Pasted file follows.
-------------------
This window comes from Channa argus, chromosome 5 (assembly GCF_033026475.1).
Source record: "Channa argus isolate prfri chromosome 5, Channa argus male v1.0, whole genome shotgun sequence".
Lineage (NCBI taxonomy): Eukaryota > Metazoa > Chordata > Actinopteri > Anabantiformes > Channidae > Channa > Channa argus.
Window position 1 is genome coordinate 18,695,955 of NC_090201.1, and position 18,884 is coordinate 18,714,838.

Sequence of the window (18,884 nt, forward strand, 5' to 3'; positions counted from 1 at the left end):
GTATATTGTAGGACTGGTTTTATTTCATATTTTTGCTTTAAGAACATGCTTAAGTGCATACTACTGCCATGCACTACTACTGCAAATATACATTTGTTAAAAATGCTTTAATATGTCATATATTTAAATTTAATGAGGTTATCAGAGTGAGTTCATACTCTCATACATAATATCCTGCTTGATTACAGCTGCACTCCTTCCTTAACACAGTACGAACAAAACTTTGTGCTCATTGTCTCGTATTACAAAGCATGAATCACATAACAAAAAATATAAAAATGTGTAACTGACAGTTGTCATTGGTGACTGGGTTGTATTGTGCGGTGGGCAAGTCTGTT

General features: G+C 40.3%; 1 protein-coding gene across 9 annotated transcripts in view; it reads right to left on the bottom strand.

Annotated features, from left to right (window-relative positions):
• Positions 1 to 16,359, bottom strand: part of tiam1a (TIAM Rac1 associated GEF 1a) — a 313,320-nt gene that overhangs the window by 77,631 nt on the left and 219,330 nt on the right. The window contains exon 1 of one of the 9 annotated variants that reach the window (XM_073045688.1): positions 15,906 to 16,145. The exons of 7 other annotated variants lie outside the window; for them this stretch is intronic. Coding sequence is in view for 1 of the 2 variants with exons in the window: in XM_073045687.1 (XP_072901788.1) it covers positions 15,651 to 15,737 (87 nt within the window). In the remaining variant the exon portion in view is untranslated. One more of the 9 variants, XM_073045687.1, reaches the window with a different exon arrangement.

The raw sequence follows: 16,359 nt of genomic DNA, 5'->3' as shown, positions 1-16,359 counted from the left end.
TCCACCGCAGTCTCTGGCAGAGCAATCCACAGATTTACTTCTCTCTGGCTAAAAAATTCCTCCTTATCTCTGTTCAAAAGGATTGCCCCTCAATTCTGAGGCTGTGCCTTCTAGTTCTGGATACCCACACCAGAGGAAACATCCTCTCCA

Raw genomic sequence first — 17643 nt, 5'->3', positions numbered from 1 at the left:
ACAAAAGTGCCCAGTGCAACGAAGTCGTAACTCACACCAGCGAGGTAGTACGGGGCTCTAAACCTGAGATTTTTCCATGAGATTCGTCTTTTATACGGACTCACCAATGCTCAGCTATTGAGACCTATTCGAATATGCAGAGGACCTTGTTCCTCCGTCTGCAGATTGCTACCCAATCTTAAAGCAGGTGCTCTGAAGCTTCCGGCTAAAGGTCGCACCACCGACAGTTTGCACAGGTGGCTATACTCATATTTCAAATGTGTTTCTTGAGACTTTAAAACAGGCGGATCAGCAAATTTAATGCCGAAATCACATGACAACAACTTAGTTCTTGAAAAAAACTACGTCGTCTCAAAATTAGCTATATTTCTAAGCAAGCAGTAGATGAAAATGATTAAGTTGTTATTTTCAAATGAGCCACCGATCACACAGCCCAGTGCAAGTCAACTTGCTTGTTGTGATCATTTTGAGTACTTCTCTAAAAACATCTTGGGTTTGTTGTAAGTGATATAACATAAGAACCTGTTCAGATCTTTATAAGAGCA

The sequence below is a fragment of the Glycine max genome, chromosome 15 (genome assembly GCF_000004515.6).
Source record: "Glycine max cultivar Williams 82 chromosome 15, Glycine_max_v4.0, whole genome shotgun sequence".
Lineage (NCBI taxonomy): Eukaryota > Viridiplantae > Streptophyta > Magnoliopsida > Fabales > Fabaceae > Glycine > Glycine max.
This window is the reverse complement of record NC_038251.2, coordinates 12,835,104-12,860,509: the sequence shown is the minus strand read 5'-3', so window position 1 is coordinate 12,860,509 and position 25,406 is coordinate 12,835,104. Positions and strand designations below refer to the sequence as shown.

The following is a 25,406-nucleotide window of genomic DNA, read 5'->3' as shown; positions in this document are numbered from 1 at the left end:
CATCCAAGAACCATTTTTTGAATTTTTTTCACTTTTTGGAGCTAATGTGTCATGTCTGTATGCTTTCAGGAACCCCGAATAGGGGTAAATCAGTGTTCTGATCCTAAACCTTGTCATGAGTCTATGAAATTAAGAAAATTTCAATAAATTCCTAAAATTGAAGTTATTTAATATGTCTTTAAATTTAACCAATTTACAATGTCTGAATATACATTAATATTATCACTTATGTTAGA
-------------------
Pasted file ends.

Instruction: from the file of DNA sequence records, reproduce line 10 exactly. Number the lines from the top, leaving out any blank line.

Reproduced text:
The raw sequence follows: 16,359 nt of genomic DNA, 5'->3' as shown, positions 1-16,359 counted from the left end.